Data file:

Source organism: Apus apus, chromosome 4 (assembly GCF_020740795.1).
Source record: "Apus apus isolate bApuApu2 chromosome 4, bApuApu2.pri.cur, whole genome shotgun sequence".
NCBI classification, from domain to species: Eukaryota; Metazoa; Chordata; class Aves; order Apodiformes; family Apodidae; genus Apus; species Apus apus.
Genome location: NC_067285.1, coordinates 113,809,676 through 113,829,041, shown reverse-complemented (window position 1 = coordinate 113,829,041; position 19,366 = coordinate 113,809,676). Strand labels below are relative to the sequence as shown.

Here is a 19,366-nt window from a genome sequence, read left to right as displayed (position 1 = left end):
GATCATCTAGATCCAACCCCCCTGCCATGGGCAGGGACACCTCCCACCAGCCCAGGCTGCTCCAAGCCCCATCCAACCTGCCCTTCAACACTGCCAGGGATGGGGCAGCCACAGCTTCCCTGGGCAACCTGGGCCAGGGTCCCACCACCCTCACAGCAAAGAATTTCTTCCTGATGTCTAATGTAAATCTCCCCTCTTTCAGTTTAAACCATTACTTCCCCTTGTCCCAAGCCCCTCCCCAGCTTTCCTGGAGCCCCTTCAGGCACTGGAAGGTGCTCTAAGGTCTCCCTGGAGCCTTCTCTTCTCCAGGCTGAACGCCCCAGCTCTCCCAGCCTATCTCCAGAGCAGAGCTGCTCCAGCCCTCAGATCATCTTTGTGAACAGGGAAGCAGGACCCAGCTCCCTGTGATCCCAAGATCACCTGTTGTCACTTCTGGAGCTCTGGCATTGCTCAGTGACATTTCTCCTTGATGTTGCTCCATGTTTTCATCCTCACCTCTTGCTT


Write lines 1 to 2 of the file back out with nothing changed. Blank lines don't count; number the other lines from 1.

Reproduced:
Source organism: Apus apus, chromosome 4 (assembly GCF_020740795.1).
Source record: "Apus apus isolate bApuApu2 chromosome 4, bApuApu2.pri.cur, whole genome shotgun sequence".